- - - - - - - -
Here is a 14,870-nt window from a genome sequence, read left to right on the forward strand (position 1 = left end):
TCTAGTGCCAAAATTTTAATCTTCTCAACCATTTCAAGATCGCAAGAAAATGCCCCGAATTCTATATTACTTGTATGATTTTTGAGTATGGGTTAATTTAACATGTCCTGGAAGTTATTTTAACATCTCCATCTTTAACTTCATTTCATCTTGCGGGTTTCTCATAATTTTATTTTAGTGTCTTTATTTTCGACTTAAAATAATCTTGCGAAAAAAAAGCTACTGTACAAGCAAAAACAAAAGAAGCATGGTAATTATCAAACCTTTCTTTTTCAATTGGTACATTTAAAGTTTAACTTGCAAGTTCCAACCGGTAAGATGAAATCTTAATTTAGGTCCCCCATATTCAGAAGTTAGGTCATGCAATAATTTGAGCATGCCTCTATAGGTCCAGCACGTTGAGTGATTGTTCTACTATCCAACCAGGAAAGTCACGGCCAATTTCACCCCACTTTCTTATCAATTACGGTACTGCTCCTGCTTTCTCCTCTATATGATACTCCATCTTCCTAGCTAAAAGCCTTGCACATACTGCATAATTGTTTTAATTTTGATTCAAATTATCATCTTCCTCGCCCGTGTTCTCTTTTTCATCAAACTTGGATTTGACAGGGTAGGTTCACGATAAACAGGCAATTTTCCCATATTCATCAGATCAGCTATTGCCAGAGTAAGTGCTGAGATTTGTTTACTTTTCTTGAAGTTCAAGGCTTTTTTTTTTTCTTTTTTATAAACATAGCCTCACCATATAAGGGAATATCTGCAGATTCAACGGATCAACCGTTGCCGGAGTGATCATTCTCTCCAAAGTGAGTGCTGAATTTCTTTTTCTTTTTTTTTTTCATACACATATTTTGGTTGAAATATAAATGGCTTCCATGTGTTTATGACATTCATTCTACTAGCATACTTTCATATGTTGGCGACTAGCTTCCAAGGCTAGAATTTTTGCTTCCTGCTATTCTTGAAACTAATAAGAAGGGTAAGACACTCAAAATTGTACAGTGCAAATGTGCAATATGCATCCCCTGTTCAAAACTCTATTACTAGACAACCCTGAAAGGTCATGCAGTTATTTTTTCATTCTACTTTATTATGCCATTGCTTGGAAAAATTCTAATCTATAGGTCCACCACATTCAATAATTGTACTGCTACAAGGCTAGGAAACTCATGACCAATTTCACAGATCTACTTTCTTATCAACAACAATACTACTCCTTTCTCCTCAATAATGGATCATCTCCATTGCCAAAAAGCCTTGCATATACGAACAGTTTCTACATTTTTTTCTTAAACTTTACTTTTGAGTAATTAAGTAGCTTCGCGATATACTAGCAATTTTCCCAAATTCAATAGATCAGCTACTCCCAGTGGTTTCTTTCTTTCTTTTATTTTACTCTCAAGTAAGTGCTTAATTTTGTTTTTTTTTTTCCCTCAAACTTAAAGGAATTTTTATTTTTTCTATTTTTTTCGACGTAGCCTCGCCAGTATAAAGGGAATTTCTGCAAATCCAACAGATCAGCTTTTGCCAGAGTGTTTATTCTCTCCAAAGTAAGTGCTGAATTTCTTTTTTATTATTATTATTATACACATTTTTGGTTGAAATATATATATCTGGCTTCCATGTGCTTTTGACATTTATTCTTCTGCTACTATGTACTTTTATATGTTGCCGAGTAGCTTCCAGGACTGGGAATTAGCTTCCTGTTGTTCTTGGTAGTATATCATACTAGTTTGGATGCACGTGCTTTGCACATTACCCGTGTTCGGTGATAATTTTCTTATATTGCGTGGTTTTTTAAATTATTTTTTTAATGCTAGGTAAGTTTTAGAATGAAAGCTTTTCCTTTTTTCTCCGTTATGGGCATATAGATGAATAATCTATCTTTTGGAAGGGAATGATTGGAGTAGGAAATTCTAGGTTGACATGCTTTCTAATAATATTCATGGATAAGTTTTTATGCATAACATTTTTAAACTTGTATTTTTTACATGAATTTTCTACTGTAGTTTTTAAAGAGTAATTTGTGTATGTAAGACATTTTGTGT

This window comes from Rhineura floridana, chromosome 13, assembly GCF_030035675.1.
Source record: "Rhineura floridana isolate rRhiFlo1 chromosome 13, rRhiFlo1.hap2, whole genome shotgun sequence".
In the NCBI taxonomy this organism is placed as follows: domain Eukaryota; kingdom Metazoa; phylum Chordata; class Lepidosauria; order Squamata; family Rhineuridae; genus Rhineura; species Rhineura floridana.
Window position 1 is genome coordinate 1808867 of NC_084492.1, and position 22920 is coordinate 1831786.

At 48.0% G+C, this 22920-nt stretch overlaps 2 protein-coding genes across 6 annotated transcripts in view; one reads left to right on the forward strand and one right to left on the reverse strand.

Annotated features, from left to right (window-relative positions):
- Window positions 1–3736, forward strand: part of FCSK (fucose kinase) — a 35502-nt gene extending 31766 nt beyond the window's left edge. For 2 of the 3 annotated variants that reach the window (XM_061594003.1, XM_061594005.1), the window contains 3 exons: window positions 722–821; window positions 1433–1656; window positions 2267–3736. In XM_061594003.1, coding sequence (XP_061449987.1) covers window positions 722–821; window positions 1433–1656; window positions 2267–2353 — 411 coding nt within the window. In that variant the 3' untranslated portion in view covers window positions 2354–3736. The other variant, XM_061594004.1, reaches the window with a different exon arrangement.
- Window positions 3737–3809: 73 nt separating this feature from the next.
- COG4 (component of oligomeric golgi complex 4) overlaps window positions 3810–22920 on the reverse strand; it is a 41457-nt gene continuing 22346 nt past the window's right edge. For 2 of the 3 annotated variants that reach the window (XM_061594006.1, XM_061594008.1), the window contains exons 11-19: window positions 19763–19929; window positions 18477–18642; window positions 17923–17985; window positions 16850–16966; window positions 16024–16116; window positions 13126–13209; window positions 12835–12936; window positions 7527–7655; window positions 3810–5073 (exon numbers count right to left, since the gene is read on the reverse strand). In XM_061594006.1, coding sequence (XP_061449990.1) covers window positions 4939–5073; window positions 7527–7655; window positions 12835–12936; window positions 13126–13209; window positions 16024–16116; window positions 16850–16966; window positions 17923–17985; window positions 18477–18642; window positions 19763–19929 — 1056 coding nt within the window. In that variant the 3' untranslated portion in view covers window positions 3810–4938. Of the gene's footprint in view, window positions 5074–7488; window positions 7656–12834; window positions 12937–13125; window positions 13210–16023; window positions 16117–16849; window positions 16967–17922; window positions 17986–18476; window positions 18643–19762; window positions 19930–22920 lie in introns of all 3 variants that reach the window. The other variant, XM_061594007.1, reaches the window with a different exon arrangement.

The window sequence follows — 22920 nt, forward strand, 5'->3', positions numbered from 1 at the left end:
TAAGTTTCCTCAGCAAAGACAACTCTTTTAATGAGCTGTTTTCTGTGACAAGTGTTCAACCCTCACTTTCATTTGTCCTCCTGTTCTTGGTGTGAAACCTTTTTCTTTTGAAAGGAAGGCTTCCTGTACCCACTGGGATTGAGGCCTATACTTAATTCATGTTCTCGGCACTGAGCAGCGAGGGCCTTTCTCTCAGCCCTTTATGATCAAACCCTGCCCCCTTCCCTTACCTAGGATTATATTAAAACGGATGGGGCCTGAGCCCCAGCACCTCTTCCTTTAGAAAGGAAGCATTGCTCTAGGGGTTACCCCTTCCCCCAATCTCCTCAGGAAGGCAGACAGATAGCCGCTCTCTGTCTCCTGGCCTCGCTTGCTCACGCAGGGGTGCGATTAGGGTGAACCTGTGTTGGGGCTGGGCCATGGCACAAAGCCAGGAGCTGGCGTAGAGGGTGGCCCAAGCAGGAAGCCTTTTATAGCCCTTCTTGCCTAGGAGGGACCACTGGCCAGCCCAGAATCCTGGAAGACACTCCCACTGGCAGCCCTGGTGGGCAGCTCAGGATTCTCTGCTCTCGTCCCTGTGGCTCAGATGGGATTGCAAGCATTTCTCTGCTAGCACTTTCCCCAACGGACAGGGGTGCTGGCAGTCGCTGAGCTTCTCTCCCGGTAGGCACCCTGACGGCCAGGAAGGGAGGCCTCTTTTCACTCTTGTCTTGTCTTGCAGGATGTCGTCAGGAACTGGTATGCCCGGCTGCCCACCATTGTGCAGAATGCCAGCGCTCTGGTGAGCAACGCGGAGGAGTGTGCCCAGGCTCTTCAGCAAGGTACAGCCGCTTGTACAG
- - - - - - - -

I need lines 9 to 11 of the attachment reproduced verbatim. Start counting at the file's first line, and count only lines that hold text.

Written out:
- Window positions 1–3736, forward strand: part of FCSK (fucose kinase) — a 35502-nt gene extending 31766 nt beyond the window's left edge. For 2 of the 3 annotated variants that reach the window (XM_061594003.1, XM_061594005.1), the window contains 3 exons: window positions 722–821; window positions 1433–1656; window positions 2267–3736. In XM_061594003.1, coding sequence (XP_061449987.1) covers window positions 722–821; window positions 1433–1656; window positions 2267–2353 — 411 coding nt within the window. In that variant the 3' untranslated portion in view covers window positions 2354–3736. The other variant, XM_061594004.1, reaches the window with a different exon arrangement.
- Window positions 3737–3809: 73 nt separating this feature from the next.
- COG4 (component of oligomeric golgi complex 4) overlaps window positions 3810–22920 on the reverse strand; it is a 41457-nt gene continuing 22346 nt past the window's right edge. For 2 of the 3 annotated variants that reach the window (XM_061594006.1, XM_061594008.1), the window contains exons 11-19: window positions 19763–19929; window positions 18477–18642; window positions 17923–17985; window positions 16850–16966; window positions 16024–16116; window positions 13126–13209; window positions 12835–12936; window positions 7527–7655; window positions 3810–5073 (exon numbers count right to left, since the gene is read on the reverse strand). In XM_061594006.1, coding sequence (XP_061449990.1) covers window positions 4939–5073; window positions 7527–7655; window positions 12835–12936; window positions 13126–13209; window positions 16024–16116; window positions 16850–16966; window positions 17923–17985; window positions 18477–18642; window positions 19763–19929 — 1056 coding nt within the window. In that variant the 3' untranslated portion in view covers window positions 3810–4938. Of the gene's footprint in view, window positions 5074–7488; window positions 7656–12834; window positions 12937–13125; window positions 13210–16023; window positions 16117–16849; window positions 16967–17922; window positions 17986–18476; window positions 18643–19762; window positions 19930–22920 lie in introns of all 3 variants that reach the window. The other variant, XM_061594007.1, reaches the window with a different exon arrangement.